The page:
Building "Fences": Director Derrick Sanders on August Wilson
Friday, April 18, 2014
Director Derrick Sanders might be young, making his Bay Area debut with Marin Theatre Company's production of August Wilson's Fences, but he's already a veteran interpreter of the playwright, with productions of Radio Golf, Gem of the Ocean, King Hedley II, Seven Guitars, Jitney, Joe Turner's Come and Gone and, yes, Fences under his belt. He worked on multiple shows with Wilson himself before the playwright's death in 2005, and has also worked with the previous generation of key Wilson interpreters. In honor of this week's opening of Fences at MTC, which stars Carl Lumbly, Margo Hall and Steven Anthony Jones, Sanders speaks about his place in the heritage of Wilson directors.
Interview by listings editor and feature writer Lily Janiak; photo courtesy of MTC.
LJ: In addition to working with August Wilson himself, you've worked with Marion McClinton and Kenny Leon, some of our most important Wilson interpreters. What special insight have they given you into his work?
DS: I guess it was more about the director-playwright relationship. I served as assistant to both of them, and I learned a lot about process in terms of working with a new play and taking it to Broadway and the different challenges that come up with a new play, especially with somebody who’s cranking them out at that level. Most of insight from them was advice about working with a playwright and new work. They both became mentors and great friends.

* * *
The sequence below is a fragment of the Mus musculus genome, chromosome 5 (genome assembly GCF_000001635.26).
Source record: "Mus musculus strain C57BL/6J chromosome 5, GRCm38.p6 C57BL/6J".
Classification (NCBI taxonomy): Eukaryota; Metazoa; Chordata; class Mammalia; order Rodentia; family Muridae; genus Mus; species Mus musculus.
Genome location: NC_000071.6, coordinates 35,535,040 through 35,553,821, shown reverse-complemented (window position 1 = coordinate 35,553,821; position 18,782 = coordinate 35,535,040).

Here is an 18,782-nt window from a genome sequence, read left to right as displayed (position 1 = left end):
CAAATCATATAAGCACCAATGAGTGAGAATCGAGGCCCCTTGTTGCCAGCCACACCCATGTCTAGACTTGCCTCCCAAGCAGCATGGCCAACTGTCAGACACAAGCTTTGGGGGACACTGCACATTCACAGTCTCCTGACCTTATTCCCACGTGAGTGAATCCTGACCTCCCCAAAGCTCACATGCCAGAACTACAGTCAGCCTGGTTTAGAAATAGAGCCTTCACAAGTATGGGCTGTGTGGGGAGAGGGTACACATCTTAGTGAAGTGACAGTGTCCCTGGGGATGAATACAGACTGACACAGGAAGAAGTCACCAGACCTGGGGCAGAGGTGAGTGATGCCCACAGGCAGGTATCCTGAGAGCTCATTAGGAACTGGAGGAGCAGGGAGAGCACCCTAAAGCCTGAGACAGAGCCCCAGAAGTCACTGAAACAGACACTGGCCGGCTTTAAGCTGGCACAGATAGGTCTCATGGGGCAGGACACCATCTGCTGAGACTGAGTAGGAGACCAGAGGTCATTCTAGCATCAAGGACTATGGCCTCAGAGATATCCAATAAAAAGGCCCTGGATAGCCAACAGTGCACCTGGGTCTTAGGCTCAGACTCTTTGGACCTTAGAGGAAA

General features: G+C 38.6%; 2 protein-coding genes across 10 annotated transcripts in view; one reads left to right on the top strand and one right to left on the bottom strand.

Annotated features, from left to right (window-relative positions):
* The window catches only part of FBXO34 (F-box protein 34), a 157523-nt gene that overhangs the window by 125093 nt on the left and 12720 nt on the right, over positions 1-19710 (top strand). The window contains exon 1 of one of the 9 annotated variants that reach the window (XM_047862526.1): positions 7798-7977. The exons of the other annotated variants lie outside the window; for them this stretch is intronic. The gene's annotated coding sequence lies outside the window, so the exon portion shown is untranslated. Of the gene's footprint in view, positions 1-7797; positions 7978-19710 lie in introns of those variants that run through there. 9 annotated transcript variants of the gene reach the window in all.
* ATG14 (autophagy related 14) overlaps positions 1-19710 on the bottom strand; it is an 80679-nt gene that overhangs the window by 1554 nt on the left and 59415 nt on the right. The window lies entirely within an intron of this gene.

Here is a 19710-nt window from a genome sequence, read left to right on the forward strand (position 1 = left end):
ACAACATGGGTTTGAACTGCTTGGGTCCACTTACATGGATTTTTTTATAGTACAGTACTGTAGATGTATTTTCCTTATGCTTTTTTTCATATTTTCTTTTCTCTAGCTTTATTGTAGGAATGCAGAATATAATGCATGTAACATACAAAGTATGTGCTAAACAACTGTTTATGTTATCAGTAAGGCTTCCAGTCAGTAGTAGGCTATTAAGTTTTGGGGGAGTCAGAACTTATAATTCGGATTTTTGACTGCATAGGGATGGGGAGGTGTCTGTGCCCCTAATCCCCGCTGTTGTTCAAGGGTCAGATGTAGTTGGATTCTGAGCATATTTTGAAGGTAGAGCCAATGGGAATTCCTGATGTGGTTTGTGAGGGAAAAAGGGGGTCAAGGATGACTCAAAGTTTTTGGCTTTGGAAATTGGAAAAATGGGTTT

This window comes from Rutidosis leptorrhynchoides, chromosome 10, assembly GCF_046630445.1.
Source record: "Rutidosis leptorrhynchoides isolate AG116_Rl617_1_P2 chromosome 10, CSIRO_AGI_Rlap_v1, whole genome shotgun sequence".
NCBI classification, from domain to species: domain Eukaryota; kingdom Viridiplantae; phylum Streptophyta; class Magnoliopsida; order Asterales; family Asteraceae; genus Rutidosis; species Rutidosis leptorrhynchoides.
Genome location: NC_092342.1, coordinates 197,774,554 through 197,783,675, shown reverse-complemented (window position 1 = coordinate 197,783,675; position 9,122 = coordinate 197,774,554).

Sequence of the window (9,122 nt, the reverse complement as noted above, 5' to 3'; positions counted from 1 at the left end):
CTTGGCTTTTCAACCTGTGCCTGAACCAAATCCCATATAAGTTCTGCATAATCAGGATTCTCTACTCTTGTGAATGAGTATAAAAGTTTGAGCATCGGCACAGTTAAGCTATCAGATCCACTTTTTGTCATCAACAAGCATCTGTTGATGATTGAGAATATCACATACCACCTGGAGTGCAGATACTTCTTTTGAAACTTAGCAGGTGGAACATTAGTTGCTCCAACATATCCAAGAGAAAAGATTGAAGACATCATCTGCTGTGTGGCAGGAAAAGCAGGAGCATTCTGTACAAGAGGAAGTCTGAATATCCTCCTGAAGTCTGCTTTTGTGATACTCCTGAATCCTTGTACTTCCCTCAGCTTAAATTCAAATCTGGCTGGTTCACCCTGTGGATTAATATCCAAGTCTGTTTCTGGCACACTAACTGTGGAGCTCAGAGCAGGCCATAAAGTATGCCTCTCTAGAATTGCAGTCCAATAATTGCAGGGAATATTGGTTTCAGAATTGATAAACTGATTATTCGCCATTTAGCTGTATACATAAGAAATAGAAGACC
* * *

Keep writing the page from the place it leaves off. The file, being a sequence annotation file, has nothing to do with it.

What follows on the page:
What are some of those challenges, in working on new plays in particular?
One of the major challenges of working on the new play is that you have a reverence for the text, that you treat it like it's a classic, that you investigate it, that you dig it into the piece like you know it will hold up, that it could withstand scrutiny. A lot of that is about your relationship with the playwright. That's what I learned foremost. To me, understanding their intent, understanding their ideals and how it all comes across on the page is of foremost importance when working with a playwright. You understand where they’re coming from; you understand how to help them do what they do better.
At the same time, you've been hailed as among the foremost of the next generation of Wilson interpreters. After you've worked with such distinguished artists, how do you go about making the work, the direction your own?